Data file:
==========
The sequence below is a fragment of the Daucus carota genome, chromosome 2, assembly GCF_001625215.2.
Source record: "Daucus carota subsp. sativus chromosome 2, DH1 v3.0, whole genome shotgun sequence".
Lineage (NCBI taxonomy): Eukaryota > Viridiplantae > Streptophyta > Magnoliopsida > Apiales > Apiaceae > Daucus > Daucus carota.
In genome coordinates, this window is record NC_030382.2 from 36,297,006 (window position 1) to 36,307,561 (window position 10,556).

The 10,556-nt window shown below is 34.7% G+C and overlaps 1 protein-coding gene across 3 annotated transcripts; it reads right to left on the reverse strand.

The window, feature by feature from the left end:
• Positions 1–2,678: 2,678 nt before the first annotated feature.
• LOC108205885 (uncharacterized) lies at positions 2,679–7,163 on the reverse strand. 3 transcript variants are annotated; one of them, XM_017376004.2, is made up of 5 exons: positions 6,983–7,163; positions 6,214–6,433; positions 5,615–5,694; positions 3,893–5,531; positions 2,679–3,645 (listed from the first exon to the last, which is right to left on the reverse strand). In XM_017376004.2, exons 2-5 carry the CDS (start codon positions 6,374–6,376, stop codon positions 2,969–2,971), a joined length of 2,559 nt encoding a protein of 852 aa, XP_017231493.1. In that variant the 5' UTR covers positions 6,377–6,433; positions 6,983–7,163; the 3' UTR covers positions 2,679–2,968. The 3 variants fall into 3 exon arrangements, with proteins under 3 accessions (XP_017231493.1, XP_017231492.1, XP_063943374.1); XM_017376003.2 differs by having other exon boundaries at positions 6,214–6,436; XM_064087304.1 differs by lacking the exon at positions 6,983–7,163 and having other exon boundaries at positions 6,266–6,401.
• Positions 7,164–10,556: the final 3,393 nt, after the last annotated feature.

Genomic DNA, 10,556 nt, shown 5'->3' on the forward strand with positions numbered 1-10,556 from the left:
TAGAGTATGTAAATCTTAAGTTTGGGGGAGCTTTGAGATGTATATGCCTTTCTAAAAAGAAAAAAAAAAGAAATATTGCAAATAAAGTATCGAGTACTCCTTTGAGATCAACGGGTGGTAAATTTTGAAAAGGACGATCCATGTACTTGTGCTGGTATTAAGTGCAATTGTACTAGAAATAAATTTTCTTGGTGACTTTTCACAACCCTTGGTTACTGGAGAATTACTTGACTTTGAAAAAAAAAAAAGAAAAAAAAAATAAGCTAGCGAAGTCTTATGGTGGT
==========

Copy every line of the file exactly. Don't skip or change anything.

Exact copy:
The sequence below is a fragment of the Daucus carota genome, chromosome 2, assembly GCF_001625215.2.
Source record: "Daucus carota subsp. sativus chromosome 2, DH1 v3.0, whole genome shotgun sequence".
Lineage (NCBI taxonomy): Eukaryota > Viridiplantae > Streptophyta > Magnoliopsida > Apiales > Apiaceae > Daucus > Daucus carota.
In genome coordinates, this window is record NC_030382.2 from 36,297,006 (window position 1) to 36,307,561 (window position 10,556).

The 10,556-nt window shown below is 34.7% G+C and overlaps 1 protein-coding gene across 3 annotated transcripts; it reads right to left on the reverse strand.

The window, feature by feature from the left end:
• Positions 1–2,678: 2,678 nt before the first annotated feature.
• LOC108205885 (uncharacterized) lies at positions 2,679–7,163 on the reverse strand. 3 transcript variants are annotated; one of them, XM_017376004.2, is made up of 5 exons: positions 6,983–7,163; positions 6,214–6,433; positions 5,615–5,694; positions 3,893–5,531; positions 2,679–3,645 (listed from the first exon to the last, which is right to left on the reverse strand). In XM_017376004.2, exons 2-5 carry the CDS (start codon positions 6,374–6,376, stop codon positions 2,969–2,971), a joined length of 2,559 nt encoding a protein of 852 aa, XP_017231493.1. In that variant the 5' UTR covers positions 6,377–6,433; positions 6,983–7,163; the 3' UTR covers positions 2,679–2,968. The 3 variants fall into 3 exon arrangements, with proteins under 3 accessions (XP_017231493.1, XP_017231492.1, XP_063943374.1); XM_017376003.2 differs by having other exon boundaries at positions 6,214–6,436; XM_064087304.1 differs by lacking the exon at positions 6,983–7,163 and having other exon boundaries at positions 6,266–6,401.
• Positions 7,164–10,556: the final 3,393 nt, after the last annotated feature.

Genomic DNA, 10,556 nt, shown 5'->3' on the forward strand with positions numbered 1-10,556 from the left:
TAGAGTATGTAAATCTTAAGTTTGGGGGAGCTTTGAGATGTATATGCCTTTCTAAAAAGAAAAAAAAAAGAAATATTGCAAATAAAGTATCGAGTACTCCTTTGAGATCAACGGGTGGTAAATTTTGAAAAGGACGATCCATGTACTTGTGCTGGTATTAAGTGCAATTGTACTAGAAATAAATTTTCTTGGTGACTTTTCACAACCCTTGGTTACTGGAGAATTACTTGACTTTGAAAAAAAAAAAAGAAAAAAAAAATAAGCTAGCGAAGTCTTATGGTGGT